"It is often said--and was said by Ratzinger when he was an underling of the last Roman prelate--that Islam is not capable of a Reformation. We would not even have this word in our language if the Roman Catholic Church had been able to have its own way. Now its new reactionary leader has really "offended" the Muslim world, while simultaneously asking us to distrust the only reliable weapon--reason--that we possess in these dark times. A fine day's work, and one that we could well have done without."Hitchens forgets that the reformation in western Europe was a reformation of doctrine, not a reformation of behavior. Because Luther and Calvin rejected the authority of the Bishop of Rome, they needed something else to underpin their version of Christianity. What they came up was sola scriptura-- the bible alone. This has never made much sense to me, since the Church was the very institution that put together the canon of sacred scripture in the first place. And the more you hear about the many "gospels", Gnostic manifestos, pseudouedo-Christian tracts that circulated during the first few centuries after the church was founded, the more difficult it is to latch onto sola scriptura without an understanding that the Church, guided by the Holy Spirit, separated the wheat from the chaff. My point is that Islam operates very much in the sola scriptura domain: it's entire revelation is based on a text, dictated to the prophet. Pre-reformation Christianity (represented today by the Catholic and Orthodox churches) instead sees the word and wisdom and reason of God as a person, Jesus the Christ. The function of the church is to preserve the memory of Christ, and its sacred tradition and sacred scripture make up a "single sacred deposit of the word of God". The reformation totally changed the meaning of this, and added in the notion of predestination to boot. So in what sense should Islam have a reformation?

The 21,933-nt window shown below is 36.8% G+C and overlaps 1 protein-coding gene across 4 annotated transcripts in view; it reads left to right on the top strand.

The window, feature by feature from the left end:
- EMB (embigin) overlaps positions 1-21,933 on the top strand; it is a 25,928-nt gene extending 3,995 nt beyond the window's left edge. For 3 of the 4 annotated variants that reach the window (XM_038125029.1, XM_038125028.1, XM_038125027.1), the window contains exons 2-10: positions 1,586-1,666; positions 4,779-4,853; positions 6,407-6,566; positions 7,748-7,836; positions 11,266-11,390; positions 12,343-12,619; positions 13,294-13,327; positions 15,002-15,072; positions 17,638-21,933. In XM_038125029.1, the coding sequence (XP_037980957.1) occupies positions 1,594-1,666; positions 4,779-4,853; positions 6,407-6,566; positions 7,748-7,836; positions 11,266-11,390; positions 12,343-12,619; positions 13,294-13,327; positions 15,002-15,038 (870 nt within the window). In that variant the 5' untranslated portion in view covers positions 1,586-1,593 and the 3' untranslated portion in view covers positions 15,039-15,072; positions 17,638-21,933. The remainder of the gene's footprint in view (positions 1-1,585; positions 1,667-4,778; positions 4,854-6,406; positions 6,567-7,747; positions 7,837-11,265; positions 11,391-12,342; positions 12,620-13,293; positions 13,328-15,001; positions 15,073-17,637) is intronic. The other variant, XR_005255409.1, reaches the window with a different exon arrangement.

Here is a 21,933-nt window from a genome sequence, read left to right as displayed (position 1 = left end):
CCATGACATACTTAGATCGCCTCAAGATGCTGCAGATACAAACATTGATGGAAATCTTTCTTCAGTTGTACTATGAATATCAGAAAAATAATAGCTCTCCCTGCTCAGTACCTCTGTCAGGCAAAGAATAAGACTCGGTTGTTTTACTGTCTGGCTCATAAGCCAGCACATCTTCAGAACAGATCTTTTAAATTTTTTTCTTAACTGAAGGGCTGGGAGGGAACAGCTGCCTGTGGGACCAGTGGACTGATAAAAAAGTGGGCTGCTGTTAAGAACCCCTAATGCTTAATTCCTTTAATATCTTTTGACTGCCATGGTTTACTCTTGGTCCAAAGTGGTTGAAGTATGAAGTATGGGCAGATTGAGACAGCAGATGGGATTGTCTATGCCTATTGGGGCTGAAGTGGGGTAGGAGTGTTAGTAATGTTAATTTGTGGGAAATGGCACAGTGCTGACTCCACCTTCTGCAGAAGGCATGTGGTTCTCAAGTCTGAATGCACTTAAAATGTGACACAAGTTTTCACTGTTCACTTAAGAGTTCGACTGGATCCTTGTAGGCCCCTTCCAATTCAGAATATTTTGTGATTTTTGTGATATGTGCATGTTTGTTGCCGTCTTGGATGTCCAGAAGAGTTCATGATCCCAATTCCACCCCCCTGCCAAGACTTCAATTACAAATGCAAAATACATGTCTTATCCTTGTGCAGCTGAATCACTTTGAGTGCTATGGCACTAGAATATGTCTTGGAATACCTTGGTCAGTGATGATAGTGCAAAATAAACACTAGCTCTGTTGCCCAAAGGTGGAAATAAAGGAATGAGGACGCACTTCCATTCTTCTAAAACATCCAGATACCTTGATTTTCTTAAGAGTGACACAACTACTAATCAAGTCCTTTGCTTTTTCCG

Getting back to Hitchens, isn't it a little ironic that this is the same man clambering to unleash all the military might of the west against "islamofascists", Iraq, and any other Muslim country he happens to be offended by? It says a lot about his hatred of Catholicism that he is willing to defend Islam in this present context. In fact, his unbalanced support for war as a first resort shows the perils of a philosophy that eschews the legitimacy of organized religion, and lauds a severe separation between faith and reason. And isn't this what Pope Benedict was talking about in the first place?